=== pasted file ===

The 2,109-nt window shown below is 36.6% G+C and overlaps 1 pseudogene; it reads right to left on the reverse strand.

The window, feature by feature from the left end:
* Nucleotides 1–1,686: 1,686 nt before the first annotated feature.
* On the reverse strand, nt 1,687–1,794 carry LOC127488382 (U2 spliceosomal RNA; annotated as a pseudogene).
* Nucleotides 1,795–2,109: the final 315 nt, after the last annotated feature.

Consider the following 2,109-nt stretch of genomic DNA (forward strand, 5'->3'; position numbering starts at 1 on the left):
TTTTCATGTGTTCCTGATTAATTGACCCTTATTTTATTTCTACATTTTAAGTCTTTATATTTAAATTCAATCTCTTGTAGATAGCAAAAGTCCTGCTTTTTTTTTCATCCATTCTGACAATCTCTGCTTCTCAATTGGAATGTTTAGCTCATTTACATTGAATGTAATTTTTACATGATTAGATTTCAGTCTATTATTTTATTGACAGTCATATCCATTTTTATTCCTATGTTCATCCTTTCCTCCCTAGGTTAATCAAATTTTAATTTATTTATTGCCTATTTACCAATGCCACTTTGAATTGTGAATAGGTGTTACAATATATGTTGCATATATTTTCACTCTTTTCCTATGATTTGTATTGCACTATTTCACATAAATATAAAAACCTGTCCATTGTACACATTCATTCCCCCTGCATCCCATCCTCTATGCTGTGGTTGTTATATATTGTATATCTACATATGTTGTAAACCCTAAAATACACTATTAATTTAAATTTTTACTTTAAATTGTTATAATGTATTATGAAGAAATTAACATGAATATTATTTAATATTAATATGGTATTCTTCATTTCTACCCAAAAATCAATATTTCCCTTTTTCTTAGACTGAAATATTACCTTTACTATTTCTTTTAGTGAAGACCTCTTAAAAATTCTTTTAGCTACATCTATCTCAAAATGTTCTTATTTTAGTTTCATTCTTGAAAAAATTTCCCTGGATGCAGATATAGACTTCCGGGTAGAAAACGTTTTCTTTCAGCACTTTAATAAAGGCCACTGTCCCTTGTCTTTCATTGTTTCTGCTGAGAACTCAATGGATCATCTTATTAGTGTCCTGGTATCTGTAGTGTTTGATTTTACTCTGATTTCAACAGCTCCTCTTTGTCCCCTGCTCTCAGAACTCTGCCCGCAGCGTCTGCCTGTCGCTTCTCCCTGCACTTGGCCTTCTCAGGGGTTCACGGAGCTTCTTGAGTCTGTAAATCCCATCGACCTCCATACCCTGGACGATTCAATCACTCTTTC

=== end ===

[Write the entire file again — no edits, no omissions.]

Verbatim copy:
The 2,109-nt window shown below is 36.6% G+C and overlaps 1 pseudogene; it reads right to left on the reverse strand.

The window, feature by feature from the left end:
* Nucleotides 1–1,686: 1,686 nt before the first annotated feature.
* On the reverse strand, nt 1,687–1,794 carry LOC127488382 (U2 spliceosomal RNA; annotated as a pseudogene).
* Nucleotides 1,795–2,109: the final 315 nt, after the last annotated feature.

Consider the following 2,109-nt stretch of genomic DNA (forward strand, 5'->3'; position numbering starts at 1 on the left):
TTTTCATGTGTTCCTGATTAATTGACCCTTATTTTATTTCTACATTTTAAGTCTTTATATTTAAATTCAATCTCTTGTAGATAGCAAAAGTCCTGCTTTTTTTTTCATCCATTCTGACAATCTCTGCTTCTCAATTGGAATGTTTAGCTCATTTACATTGAATGTAATTTTTACATGATTAGATTTCAGTCTATTATTTTATTGACAGTCATATCCATTTTTATTCCTATGTTCATCCTTTCCTCCCTAGGTTAATCAAATTTTAATTTATTTATTGCCTATTTACCAATGCCACTTTGAATTGTGAATAGGTGTTACAATATATGTTGCATATATTTTCACTCTTTTCCTATGATTTGTATTGCACTATTTCACATAAATATAAAAACCTGTCCATTGTACACATTCATTCCCCCTGCATCCCATCCTCTATGCTGTGGTTGTTATATATTGTATATCTACATATGTTGTAAACCCTAAAATACACTATTAATTTAAATTTTTACTTTAAATTGTTATAATGTATTATGAAGAAATTAACATGAATATTATTTAATATTAATATGGTATTCTTCATTTCTACCCAAAAATCAATATTTCCCTTTTTCTTAGACTGAAATATTACCTTTACTATTTCTTTTAGTGAAGACCTCTTAAAAATTCTTTTAGCTACATCTATCTCAAAATGTTCTTATTTTAGTTTCATTCTTGAAAAAATTTCCCTGGATGCAGATATAGACTTCCGGGTAGAAAACGTTTTCTTTCAGCACTTTAATAAAGGCCACTGTCCCTTGTCTTTCATTGTTTCTGCTGAGAACTCAATGGATCATCTTATTAGTGTCCTGGTATCTGTAGTGTTTGATTTTACTCTGATTTCAACAGCTCCTCTTTGTCCCCTGCTCTCAGAACTCTGCCCGCAGCGTCTGCCTGTCGCTTCTCCCTGCACTTGGCCTTCTCAGGGGTTCACGGAGCTTCTTGAGTCTGTAAATCCCATCGACCTCCATACCCTGGACGATTCAATCACTCTTTC